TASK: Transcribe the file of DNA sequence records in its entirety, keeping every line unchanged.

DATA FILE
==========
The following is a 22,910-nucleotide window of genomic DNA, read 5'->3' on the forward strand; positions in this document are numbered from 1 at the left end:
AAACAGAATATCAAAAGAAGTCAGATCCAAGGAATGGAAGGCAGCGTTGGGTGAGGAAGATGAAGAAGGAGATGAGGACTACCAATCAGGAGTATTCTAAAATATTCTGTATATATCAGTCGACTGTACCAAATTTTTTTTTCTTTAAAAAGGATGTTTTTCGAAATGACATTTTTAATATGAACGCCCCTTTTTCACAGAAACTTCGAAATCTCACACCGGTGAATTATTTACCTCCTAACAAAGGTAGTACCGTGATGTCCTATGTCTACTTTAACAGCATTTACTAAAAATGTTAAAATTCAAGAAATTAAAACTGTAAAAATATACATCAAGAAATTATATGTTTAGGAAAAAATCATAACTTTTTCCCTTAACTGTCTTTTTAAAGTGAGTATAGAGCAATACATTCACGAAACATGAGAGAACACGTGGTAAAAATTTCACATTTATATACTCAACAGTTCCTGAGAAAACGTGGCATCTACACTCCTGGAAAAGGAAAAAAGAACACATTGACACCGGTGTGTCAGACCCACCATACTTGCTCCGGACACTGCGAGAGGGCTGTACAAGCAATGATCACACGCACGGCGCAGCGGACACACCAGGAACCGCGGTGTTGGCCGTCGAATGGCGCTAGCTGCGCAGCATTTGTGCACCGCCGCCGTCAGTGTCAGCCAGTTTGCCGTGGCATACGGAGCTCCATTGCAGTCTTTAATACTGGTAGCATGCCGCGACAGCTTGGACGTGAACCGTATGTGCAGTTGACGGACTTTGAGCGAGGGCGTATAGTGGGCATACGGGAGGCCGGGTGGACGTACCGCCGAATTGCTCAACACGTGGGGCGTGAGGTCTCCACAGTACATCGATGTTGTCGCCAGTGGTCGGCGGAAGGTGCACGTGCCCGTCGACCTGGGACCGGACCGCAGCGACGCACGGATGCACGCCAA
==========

The following is a 22,910-nucleotide window of genomic DNA, read 5'->3' on the forward strand; positions in this document are numbered from 1 at the left end:
AAACAGAATATCAAAAGAAGTCAGATCCAAGGAATGGAAGGCAGCGTTGGGTGAGGAAGATGAAGAAGGAGATGAGGACTACCAATCAGGAGTATTCTAAAATATTCTGTATATATCAGTCGACTGTACCAAATTTTTTTTTCTTTAAAAAGGATGTTTTTCGAAATGACATTTTTAATATGAACGCCCCTTTTTCACAGAAACTTCGAAATCTCACACCGGTGAATTATTTACCTCCTAACAAAGGTAGTACCGTGATGTCCTATGTCTACTTTAACAGCATTTACTAAAAATGTTAAAATTCAAGAAATTAAAACTGTAAAAATATACATCAAGAAATTATATGTTTAGGAAAAAATCATAACTTTTTCCCTTAACTGTCTTTTTAAAGTGAGTATAGAGCAATACATTCACGAAACATGAGAGAACACGTGGTAAAAATTTCACATTTATATACTCAACAGTTCCTGAGAAAACGTGGCATCTACACTCCTGGAAAAGGAAAAAAGAACACATTGACACCGGTGTGTCAGACCCACCATACTTGCTCCGGACACTGCGAGAGGGCTGTACAAGCAATGATCACACGCACGGCGCAGCGGACACACCAGGAACCGCGGTGTTGGCCGTCGAATGGCGCTAGCTGCGCAGCATTTGTGCACCGCCGCCGTCAGTGTCAGCCAGTTTGCCGTGGCATACGGAGCTCCATTGCAGTCTTTAATACTGGTAGCATGCCGCGACAGCTTGGACGTGAACCGTATGTGCAGTTGACGGACTTTGAGCGAGGGCGTATAGTGGGCATACGGGAGGCCGGGTGGACGTACCGCCGAATTGCTCAACACGTGGGGCGTGAGGTCTCCACAGTACATCGATGTTGTCGCCAGTGGTCGGCGGAAGGTGCACGTGCCCGTCGACCTGGGACCGGACCGCAGCGACGCACGGATGCACGCCAA